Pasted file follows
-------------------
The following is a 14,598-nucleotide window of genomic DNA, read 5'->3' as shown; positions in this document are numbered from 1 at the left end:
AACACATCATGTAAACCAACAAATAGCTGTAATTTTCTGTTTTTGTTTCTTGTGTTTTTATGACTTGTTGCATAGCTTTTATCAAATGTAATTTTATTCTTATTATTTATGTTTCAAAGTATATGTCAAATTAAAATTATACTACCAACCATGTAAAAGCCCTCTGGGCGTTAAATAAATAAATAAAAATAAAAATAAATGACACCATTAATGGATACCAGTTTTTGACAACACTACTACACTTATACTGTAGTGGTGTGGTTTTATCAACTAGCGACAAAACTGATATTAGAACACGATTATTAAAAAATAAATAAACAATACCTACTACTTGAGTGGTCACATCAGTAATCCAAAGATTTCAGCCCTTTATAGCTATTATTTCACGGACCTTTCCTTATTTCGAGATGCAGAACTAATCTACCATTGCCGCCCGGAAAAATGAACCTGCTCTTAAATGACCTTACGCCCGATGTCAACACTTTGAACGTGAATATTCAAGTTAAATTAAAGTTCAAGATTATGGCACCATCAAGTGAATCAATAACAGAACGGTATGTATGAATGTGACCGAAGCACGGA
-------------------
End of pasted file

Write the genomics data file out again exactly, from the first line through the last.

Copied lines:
The following is a 14,598-nucleotide window of genomic DNA, read 5'->3' as shown; positions in this document are numbered from 1 at the left end:
AACACATCATGTAAACCAACAAATAGCTGTAATTTTCTGTTTTTGTTTCTTGTGTTTTTATGACTTGTTGCATAGCTTTTATCAAATGTAATTTTATTCTTATTATTTATGTTTCAAAGTATATGTCAAATTAAAATTATACTACCAACCATGTAAAAGCCCTCTGGGCGTTAAATAAATAAATAAAAATAAAAATAAATGACACCATTAATGGATACCAGTTTTTGACAACACTACTACACTTATACTGTAGTGGTGTGGTTTTATCAACTAGCGACAAAACTGATATTAGAACACGATTATTAAAAAATAAATAAACAATACCTACTACTTGAGTGGTCACATCAGTAATCCAAAGATTTCAGCCCTTTATAGCTATTATTTCACGGACCTTTCCTTATTTCGAGATGCAGAACTAATCTACCATTGCCGCCCGGAAAAATGAACCTGCTCTTAAATGACCTTACGCCCGATGTCAACACTTTGAACGTGAATATTCAAGTTAAATTAAAGTTCAAGATTATGGCACCATCAAGTGAATCAATAACAGAACGGTATGTATGAATGTGACCGAAGCACGGA